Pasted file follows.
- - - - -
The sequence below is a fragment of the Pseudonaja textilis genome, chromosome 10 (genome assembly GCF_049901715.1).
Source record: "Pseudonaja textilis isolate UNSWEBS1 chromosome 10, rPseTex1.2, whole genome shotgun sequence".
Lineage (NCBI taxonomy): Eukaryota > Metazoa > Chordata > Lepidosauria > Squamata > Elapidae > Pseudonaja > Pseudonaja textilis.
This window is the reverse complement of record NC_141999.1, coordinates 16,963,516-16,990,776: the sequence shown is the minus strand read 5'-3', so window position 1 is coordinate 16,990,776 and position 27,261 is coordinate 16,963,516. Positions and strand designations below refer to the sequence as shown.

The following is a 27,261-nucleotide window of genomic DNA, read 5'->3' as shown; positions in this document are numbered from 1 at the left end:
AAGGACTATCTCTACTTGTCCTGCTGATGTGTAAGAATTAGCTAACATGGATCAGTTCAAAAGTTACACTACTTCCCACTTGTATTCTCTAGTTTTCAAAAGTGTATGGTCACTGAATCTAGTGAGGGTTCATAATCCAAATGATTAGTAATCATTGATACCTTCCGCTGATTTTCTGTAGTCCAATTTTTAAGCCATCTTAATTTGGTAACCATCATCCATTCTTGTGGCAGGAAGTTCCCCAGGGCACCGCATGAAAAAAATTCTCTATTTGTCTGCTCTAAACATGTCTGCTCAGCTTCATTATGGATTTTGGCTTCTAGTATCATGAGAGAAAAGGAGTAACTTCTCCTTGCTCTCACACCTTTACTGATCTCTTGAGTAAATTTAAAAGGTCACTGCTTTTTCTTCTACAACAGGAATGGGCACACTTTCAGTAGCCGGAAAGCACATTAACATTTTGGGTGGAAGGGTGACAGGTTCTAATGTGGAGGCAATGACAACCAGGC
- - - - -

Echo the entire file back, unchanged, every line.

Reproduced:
The sequence below is a fragment of the Pseudonaja textilis genome, chromosome 10 (genome assembly GCF_049901715.1).
Source record: "Pseudonaja textilis isolate UNSWEBS1 chromosome 10, rPseTex1.2, whole genome shotgun sequence".
Lineage (NCBI taxonomy): Eukaryota > Metazoa > Chordata > Lepidosauria > Squamata > Elapidae > Pseudonaja > Pseudonaja textilis.
This window is the reverse complement of record NC_141999.1, coordinates 16,963,516-16,990,776: the sequence shown is the minus strand read 5'-3', so window position 1 is coordinate 16,990,776 and position 27,261 is coordinate 16,963,516. Positions and strand designations below refer to the sequence as shown.

The following is a 27,261-nucleotide window of genomic DNA, read 5'->3' as shown; positions in this document are numbered from 1 at the left end:
AAGGACTATCTCTACTTGTCCTGCTGATGTGTAAGAATTAGCTAACATGGATCAGTTCAAAAGTTACACTACTTCCCACTTGTATTCTCTAGTTTTCAAAAGTGTATGGTCACTGAATCTAGTGAGGGTTCATAATCCAAATGATTAGTAATCATTGATACCTTCCGCTGATTTTCTGTAGTCCAATTTTTAAGCCATCTTAATTTGGTAACCATCATCCATTCTTGTGGCAGGAAGTTCCCCAGGGCACCGCATGAAAAAAATTCTCTATTTGTCTGCTCTAAACATGTCTGCTCAGCTTCATTATGGATTTTGGCTTCTAGTATCATGAGAGAAAAGGAGTAACTTCTCCTTGCTCTCACACCTTTACTGATCTCTTGAGTAAATTTAAAAGGTCACTGCTTTTTCTTCTACAACAGGAATGGGCACACTTTCAGTAGCCGGAAAGCACATTAACATTTTGGGTGGAAGGGTGACAGGTTCTAATGTGGAGGCAATGACAACCAGGC